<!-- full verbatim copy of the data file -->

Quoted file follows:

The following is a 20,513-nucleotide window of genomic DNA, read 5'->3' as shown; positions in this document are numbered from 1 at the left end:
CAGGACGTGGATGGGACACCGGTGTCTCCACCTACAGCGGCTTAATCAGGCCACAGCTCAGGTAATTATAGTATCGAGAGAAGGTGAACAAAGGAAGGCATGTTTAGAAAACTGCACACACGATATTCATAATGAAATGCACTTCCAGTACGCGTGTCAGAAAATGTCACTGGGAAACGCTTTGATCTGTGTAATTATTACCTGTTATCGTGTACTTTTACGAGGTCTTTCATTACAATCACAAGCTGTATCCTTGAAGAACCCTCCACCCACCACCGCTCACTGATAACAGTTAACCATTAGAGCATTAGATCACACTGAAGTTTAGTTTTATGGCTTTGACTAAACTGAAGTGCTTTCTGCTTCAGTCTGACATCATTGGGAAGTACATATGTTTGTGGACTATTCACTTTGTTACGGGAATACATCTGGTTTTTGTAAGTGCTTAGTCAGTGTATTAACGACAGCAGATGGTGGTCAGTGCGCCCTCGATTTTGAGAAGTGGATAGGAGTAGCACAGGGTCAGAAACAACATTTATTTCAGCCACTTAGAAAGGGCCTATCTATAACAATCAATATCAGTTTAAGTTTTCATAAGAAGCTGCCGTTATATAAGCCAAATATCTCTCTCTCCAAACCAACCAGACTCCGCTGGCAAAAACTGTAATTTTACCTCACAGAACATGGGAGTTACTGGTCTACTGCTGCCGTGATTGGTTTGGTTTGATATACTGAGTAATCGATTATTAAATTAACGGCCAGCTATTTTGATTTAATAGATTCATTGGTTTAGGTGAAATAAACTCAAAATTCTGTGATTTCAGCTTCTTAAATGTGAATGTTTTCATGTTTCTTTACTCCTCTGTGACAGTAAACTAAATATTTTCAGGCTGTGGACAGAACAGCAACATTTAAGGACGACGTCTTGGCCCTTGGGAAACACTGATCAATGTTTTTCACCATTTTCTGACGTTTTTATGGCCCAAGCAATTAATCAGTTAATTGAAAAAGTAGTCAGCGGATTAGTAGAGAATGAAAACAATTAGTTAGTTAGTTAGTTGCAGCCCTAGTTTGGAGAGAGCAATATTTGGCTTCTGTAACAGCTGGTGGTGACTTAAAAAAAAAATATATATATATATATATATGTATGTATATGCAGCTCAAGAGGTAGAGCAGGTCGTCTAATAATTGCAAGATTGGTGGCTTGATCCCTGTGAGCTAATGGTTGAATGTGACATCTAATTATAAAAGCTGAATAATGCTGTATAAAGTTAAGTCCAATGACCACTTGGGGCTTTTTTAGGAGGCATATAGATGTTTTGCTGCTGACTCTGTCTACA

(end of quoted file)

The following is a 20,513-nucleotide window of genomic DNA, read 5'->3' as shown; positions in this document are numbered from 1 at the left end:
CAGGACGTGGATGGGACACCGGTGTCTCCACCTACAGCGGCTTAATCAGGCCACAGCTCAGGTAATTATAGTATCGAGAGAAGGTGAACAAAGGAAGGCATGTTTAGAAAACTGCACACACGATATTCATAATGAAATGCACTTCCAGTACGCGTGTCAGAAAATGTCACTGGGAAACGCTTTGATCTGTGTAATTATTACCTGTTATCGTGTACTTTTACGAGGTCTTTCATTACAATCACAAGCTGTATCCTTGAAGAACCCTCCACCCACCACCGCTCACTGATAACAGTTAACCATTAGAGCATTAGATCACACTGAAGTTTAGTTTTATGGCTTTGACTAAACTGAAGTGCTTTCTGCTTCAGTCTGACATCATTGGGAAGTACATATGTTTGTGGACTATTCACTTTGTTACGGGAATACATCTGGTTTTTGTAAGTGCTTAGTCAGTGTATTAACGACAGCAGATGGTGGTCAGTGCGCCCTCGATTTTGAGAAGTGGATAGGAGTAGCACAGGGTCAGAAACAACATTTATTTCAGCCACTTAGAAAGGGCCTATCTATAACAATCAATATCAGTTTAAGTTTTCATAAGAAGCTGCCGTTATATAAGCCAAATATCTCTCTCTCCAAACCAACCAGACTCCGCTGGCAAAAACTGTAATTTTACCTCACAGAACATGGGAGTTACTGGTCTACTGCTGCCGTGATTGGTTTGGTTTGATATACTGAGTAATCGATTATTAAATTAACGGCCAGCTATTTTGATTTAATAGATTCATTGGTTTAGGTGAAATAAACTCAAAATTCTGTGATTTCAGCTTCTTAAATGTGAATGTTTTCATGTTTCTTTACTCCTCTGTGACAGTAAACTAAATATTTTCAGGCTGTGGACAGAACAGCAACATTTAAGGACGACGTCTTGGCCCTTGGGAAACACTGATCAATGTTTTTCACCATTTTCTGACGTTTTTATGGCCCAAGCAATTAATCAGTTAATTGAAAAAGTAGTCAGCGGATTAGTAGAGAATGAAAACAATTAGTTAGTTAGTTAGTTGCAGCCCTAGTTTGGAGAGAGCAATATTTGGCTTCTGTAACAGCTGGTGGTGACTTAAAAAAAAAATATATATATATATATATATGTATGTATATGCAGCTCAAGAGGTAGAGCAGGTCGTCTAATAATTGCAAGATTGGTGGCTTGATCCCTGTGAGCTAATGGTTGAATGTGACATCTAATTATAAAAGCTGAATAATGCTGTATAAAGTTAAGTCCAATGACCACTTGGGGCTTTTTTAGGAGGCATATAGATGTTTTGCTGCTGACTCTGTCTACA